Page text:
Hi

Please see this

similar question:

https://gmatclub.com/forum/what-is-the- ... l#p2027164This Question is based on a very

IMPORTANT EXCEPTION:The SSA condition (Side-Side-Angle) which specifies two sides and a non-included angle (also known as ASS, or

Angle-Side-Side) does not always prove congruence, even when the equal angles are opposite equal sides.

Specifically, SSA does not prove congruence when the angle is acute and the opposite side is shorter than the

known adjacent side but longer than the sine of the angle times the adjacent side. This is the ambiguous case. In

all other cases with corresponding equalities, SSA proves congruence.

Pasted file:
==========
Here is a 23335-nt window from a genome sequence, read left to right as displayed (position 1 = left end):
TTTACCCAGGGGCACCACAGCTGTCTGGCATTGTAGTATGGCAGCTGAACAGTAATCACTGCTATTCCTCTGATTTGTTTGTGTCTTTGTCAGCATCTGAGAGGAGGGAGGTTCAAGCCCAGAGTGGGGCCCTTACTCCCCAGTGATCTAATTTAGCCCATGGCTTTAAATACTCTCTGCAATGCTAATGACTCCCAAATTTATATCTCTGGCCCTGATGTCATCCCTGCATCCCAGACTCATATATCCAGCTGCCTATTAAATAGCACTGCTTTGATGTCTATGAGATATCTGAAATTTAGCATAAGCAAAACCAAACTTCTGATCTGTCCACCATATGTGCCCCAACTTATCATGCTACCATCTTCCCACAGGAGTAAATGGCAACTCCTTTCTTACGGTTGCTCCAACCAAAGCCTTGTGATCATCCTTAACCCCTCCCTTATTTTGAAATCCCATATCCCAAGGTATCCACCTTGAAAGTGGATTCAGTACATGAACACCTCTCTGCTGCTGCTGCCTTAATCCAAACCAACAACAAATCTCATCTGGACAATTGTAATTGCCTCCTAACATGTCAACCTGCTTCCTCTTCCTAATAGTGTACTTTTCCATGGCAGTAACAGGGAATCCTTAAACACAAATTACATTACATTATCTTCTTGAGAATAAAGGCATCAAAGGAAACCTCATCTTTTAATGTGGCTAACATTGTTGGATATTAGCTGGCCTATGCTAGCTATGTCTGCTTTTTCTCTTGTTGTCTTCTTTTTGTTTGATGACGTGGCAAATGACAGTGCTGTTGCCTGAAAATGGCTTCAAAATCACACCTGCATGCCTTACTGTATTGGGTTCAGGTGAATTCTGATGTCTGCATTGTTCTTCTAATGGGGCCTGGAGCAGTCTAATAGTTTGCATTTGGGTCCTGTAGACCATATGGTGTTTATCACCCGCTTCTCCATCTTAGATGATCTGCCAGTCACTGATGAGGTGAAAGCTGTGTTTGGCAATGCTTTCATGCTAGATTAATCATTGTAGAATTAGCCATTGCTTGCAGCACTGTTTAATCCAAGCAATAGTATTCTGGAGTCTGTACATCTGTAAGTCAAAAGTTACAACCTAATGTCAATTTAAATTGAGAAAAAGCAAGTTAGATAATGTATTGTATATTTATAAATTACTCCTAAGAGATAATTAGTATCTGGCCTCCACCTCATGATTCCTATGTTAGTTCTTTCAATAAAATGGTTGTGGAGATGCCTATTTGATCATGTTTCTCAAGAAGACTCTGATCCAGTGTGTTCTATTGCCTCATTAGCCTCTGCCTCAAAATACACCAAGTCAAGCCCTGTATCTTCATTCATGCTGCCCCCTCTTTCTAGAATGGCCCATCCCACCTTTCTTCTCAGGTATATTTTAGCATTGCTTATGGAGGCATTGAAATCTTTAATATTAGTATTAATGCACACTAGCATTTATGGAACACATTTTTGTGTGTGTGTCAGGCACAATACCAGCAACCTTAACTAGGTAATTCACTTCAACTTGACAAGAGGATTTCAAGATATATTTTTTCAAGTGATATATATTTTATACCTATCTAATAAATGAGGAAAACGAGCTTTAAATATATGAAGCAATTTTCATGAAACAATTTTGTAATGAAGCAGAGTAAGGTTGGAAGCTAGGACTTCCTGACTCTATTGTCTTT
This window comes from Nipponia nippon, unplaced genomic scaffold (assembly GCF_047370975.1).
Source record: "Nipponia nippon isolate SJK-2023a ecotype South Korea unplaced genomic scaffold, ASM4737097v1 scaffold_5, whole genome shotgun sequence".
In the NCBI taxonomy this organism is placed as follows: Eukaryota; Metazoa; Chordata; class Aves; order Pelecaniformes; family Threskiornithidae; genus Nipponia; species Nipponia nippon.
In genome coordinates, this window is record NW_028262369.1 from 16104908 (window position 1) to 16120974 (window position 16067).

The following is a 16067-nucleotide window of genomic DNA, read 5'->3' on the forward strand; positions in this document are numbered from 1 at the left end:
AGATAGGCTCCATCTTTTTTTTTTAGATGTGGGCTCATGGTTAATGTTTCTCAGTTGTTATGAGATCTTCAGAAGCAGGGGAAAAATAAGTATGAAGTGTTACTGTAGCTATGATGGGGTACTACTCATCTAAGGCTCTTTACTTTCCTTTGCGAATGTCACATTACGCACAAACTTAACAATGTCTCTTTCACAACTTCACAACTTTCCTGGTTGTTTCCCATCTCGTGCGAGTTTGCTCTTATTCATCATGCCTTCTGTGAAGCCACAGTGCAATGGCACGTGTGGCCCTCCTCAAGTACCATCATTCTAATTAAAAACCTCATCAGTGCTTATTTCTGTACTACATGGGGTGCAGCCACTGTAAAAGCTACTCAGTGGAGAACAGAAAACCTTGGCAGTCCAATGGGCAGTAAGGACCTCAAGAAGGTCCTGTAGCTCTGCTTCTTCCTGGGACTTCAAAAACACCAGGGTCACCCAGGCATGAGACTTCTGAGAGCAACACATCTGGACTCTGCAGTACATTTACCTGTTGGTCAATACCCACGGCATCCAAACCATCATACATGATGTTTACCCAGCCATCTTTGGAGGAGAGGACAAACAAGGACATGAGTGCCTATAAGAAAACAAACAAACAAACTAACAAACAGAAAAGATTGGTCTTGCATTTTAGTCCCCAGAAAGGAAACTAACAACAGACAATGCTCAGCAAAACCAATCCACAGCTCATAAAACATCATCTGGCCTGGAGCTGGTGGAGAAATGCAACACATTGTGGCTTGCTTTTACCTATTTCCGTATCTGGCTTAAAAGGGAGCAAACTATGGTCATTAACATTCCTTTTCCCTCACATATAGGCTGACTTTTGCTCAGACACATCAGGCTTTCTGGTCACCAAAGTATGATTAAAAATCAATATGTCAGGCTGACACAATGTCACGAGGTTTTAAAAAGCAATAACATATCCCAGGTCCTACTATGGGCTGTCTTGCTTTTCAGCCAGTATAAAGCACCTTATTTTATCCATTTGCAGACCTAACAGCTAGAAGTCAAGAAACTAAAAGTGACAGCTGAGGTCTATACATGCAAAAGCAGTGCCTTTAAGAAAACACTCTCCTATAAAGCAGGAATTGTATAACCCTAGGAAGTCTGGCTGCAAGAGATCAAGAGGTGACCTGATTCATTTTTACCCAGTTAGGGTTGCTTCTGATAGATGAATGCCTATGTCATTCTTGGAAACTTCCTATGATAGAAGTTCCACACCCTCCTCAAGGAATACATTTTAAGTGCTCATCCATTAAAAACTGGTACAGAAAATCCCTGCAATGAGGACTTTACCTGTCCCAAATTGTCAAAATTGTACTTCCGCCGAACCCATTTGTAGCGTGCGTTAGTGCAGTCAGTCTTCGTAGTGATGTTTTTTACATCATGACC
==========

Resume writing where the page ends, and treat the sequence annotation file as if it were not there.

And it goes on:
The SSA condition proves congruence if the angle is obtuse or right. In the case of the right angle (also known

as the HL (Hypotenuse-Leg) condition or the RHS (Right-angle-Hypotenuse-Side) condition), we can calculate the

third side and fall back on SSS.

If any triangle follows laws of Congruency, it means it can be drawn Uniquely. Hence sufficient.

Akela wrote:

**Quote:**

Here we are not given the angle between the two sides: hence we can't use the Sine formula here.

We are just given two adjacent sides and non-including angle

Hi

Leo8,

Awesome explanation.

Just wanna add that SSA gives 2 solutions using the law of sines. I'm not sure if we can use the law of sines given that PQR is obtuse?

https://www.mathsisfun.com/algebra/trig ... ngles.html
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